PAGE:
The Clapper is the ball and shaft that swings inside a bell to strike it and make it sound. Clappers are usually made from wrought iron (WI) or Spheroidal Graphite (SG) steel, although recently there have been some successful experiments where the shaft is made partly or wholly from wood or plastic.
A clapper may have a set of raised numbers and letters on the shaft ("120K", for example). This is a manufacturing code and gives the size and material of the clapper. The number refers to the ball diameter in millimetres. The letters refer to the pattern -- 120K is the shorter version of a standard pattern 120L SG clapper. A 120J has a shorter, fatter (known as Jump or jumped) flight. Standard clapper castings range from 50mm ball to 140CB (140mm ball, counterbalanced).
You will probably also find that the clapper has a maker's name on it somewhere. Taylors, Eayre & Smith and Whitechapel foundries make almost identical castings whereas Whites' clappers are easily identifiable by their octagonal flights.
When the design of SG clappers was realised in the late 1960's. the clappers were designed and made with oversized shafts. As part of the production process this was meant to be turned down in a lathe to a nominal diameter, and thus the raised lettering/markings/maker's name wouldn't be found anywhere on the shaft. Also as a result of the turning process, the squared off block (which is up to 250mm long) on the bushed end of the clapper casting would not be apparent either, as again this is turned down to continue the round shaft up to the clapper bush with a smooth radius on both ends of the shaft. However, there is only one bell-hanging company who, as standard practice, turns every clapper down, as it saves money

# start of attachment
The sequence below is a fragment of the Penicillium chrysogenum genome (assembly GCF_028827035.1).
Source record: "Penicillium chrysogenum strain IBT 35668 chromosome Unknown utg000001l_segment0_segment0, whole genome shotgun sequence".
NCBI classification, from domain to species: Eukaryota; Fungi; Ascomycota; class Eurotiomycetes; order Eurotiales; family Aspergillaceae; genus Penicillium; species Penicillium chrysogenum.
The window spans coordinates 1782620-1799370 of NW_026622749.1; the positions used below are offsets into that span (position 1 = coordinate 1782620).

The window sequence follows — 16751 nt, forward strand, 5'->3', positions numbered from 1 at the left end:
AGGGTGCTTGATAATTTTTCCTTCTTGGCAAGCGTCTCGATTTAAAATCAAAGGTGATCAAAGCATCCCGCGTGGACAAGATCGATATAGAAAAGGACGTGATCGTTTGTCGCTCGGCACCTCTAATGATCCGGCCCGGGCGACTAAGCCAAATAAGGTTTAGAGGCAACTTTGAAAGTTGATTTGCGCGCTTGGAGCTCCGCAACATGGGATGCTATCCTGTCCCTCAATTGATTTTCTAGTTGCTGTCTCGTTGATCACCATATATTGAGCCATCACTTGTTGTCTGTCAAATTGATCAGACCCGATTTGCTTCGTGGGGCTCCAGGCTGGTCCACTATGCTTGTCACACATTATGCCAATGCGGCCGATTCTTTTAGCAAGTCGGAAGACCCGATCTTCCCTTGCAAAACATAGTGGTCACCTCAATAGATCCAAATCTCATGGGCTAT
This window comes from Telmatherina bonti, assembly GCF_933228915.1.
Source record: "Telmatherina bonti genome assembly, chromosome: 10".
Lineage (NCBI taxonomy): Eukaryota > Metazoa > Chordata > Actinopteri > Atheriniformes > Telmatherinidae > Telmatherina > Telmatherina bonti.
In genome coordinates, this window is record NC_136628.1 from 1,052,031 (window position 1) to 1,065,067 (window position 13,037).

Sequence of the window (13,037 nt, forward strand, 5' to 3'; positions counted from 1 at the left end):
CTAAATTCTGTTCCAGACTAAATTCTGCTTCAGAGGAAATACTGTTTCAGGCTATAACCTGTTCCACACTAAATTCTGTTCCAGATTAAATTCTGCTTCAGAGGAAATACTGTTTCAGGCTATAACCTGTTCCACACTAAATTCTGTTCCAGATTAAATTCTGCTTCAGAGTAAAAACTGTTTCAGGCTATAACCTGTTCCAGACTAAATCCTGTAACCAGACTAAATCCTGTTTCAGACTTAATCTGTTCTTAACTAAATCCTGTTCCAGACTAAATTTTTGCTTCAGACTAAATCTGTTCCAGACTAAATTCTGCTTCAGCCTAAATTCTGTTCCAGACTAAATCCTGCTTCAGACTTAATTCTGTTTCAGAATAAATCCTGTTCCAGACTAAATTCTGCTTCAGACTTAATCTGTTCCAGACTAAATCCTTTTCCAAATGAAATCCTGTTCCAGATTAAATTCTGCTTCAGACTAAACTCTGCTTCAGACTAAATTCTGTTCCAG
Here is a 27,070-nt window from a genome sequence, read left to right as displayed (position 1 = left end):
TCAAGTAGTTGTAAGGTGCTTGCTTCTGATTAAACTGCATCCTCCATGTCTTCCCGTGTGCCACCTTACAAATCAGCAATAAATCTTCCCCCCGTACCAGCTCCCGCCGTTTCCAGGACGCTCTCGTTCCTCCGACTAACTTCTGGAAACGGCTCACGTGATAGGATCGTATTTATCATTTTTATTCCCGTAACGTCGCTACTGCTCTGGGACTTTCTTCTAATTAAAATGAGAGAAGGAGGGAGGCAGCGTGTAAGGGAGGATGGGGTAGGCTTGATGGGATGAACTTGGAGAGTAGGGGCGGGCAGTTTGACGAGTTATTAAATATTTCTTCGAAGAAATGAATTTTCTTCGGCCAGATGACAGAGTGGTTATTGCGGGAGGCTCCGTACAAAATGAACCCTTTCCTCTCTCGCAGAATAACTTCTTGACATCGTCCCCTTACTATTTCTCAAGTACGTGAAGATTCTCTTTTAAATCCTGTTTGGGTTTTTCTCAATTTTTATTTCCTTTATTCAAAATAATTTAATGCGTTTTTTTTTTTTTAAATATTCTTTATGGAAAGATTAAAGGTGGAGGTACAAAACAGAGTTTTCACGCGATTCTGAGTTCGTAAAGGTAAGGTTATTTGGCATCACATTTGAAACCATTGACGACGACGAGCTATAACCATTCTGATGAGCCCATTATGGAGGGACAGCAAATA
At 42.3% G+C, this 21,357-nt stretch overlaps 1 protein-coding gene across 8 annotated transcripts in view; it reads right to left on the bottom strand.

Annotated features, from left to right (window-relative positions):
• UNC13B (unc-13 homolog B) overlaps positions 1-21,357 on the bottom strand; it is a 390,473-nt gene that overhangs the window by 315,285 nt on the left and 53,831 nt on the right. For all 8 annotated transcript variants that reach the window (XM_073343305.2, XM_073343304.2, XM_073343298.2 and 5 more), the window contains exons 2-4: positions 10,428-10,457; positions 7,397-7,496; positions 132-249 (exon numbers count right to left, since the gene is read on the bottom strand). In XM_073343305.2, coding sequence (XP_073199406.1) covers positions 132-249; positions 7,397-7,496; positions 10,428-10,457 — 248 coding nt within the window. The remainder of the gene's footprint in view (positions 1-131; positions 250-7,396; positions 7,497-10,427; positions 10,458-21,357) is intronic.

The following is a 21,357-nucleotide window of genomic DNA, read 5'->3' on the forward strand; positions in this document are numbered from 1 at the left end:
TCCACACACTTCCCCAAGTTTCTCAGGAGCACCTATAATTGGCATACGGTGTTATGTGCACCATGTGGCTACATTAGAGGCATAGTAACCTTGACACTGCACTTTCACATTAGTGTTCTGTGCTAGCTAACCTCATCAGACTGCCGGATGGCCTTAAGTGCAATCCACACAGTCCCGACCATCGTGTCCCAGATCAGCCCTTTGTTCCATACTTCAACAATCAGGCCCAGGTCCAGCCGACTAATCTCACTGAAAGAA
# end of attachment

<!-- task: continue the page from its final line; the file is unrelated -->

The turning-down of the clapper has several effects:
- the clapper has a lower centre of percussion, and thus the bell is generally easier to get up right and handles easier (thus getting closer to the clapper dynamics of a WI clapper).
- it reduces stress points along the shaft, trying to prevent any causes of a potential fracture.
- as the clapper is reduced in weight, this improves the resonant properties of the bell, by the way in which it is struck.
This detail was published in an article written within the last year by David Marshall of Taylors, Eayre & Smith Ltd. It also highlights some misconceptions among ringers about clappering of large bells with SG clappers -- the main one being "big ball equals loud noise", which is not proportionally true. Instead, smaller clappers produce a better sound, whilst making the bell easier to ring!